Stalking the wild lady’s-slipper orchid

It’s hot, it’s humid, I’m cranky, and I don’t feel like writing, so here instead is another thrilling documentary from the Undiscovery Channel. (No, I still don’t own a real video camera, and I’m still using Windows Movie Maker.)

By coincidence, today Bug Girl linked to a CBC exposé, Cruel Camera, and an accompanying chronological guide, Fakery in Wildlife Documentaries. I knew about some of the examples, but others were new to me — for example, that Mutual of Omaha’s Wild Kingdom “use[d] staged confrontations between various species of animals. Perkins was known to also put animals in situations where he will be filmed dramatically capturing them.” Even Sir David Attenborough comes under scrutiny for a scene in Blue Planet involving spawning lobsters that was supposedly filmed off the coast in Nova Scotia, but was in fact shot in a British aquarium, as well as for a couple of other, similar deceptions in other films.

I’ve blogged about the trouble with eco-porn more than once, but Bug Girl sums up the situation quite well, I think:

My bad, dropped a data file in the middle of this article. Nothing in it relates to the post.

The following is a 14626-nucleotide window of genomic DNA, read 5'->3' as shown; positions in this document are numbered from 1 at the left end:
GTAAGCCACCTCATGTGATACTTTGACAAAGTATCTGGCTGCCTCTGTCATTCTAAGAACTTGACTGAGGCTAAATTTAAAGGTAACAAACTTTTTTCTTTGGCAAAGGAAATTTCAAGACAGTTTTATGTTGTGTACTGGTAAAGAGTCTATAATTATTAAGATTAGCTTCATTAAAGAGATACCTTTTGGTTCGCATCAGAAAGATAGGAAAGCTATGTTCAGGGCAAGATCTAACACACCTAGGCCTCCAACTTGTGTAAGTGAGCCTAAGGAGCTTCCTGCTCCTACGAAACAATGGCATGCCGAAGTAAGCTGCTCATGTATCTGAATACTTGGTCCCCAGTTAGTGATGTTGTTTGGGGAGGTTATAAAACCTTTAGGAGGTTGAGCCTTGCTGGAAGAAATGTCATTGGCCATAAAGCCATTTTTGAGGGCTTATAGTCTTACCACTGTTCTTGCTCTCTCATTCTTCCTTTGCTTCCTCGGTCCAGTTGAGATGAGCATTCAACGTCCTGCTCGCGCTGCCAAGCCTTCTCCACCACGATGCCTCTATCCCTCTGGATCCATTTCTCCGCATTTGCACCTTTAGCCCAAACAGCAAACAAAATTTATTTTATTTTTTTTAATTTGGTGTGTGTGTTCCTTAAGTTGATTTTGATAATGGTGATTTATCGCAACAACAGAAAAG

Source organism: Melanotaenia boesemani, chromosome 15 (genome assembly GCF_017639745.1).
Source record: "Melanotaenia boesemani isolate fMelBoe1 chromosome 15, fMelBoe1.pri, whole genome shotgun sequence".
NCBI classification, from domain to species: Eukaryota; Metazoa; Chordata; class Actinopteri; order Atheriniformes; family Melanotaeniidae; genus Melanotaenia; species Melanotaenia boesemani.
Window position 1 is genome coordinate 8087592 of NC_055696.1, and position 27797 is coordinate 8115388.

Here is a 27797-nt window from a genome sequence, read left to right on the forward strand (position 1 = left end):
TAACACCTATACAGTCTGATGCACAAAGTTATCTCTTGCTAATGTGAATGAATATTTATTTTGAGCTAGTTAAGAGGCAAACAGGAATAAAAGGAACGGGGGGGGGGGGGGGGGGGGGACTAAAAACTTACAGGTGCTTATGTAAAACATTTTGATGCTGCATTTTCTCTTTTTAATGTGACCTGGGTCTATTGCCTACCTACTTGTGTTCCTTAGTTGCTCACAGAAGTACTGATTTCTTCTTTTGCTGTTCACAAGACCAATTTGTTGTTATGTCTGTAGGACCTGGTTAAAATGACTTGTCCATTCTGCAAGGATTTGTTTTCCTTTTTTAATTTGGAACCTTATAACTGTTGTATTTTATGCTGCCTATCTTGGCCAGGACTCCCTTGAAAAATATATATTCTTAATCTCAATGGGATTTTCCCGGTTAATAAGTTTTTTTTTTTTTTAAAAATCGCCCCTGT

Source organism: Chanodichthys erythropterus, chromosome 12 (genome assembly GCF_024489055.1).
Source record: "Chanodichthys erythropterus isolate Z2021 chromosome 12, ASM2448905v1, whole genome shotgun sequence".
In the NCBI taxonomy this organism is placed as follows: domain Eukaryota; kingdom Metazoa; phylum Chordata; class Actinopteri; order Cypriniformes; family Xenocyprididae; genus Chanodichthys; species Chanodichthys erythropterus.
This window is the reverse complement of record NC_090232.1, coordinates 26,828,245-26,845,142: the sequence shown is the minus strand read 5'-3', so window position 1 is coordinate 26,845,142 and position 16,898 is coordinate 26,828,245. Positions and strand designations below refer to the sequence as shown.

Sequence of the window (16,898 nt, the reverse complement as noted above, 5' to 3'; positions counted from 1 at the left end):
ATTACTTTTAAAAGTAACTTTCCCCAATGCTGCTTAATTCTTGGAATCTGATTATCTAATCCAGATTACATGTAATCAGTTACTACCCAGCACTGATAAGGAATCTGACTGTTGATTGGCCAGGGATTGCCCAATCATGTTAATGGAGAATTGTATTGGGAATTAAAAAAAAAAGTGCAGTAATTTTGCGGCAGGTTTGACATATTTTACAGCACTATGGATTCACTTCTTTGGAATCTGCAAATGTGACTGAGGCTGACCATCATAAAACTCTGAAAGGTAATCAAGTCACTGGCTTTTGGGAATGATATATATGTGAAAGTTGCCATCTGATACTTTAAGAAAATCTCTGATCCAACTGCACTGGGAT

I have students showing up at the university that love the environment… but don’t want to go outside.
It’s hot! There are bugs and mud! And why aren’t any cool big animals doing interesting things? Everything just lies around. […]

Being outside is about Calm. Contemplation. Quiet.
Stillness and silence are not what television is about.

Except, of course, on the Undiscovery Channel.

13 Replies to “Stalking the wild lady’s-slipper orchid”

  1. I did a two-day cookery course on fish at a pretty wellknown chef training school recently…..its two-year diploma course intake is amongst the most talented of the wannabe chefs. The guy teaching our course was impressed by our willingness to gut and clean fish. Apparently the 18-year-olds nowadays want to cook but don’t like touching or cleaning dead things (fish, chicken, venison). We are raising a world that wants the fix without the work….instant gratification. Scary.

  2. I once went on a wildlife holiday led by someone who was a producer at the BBC natural history department, and he was full of amusing anecdotes about the process of making documentaries. It became quite clear that, particularly with smaller animals, they do a fair amount of work with captive animals — filming in aquariums, for example — and his argument was that as long as the behaviour being filmed was natural behaviour, that was OK.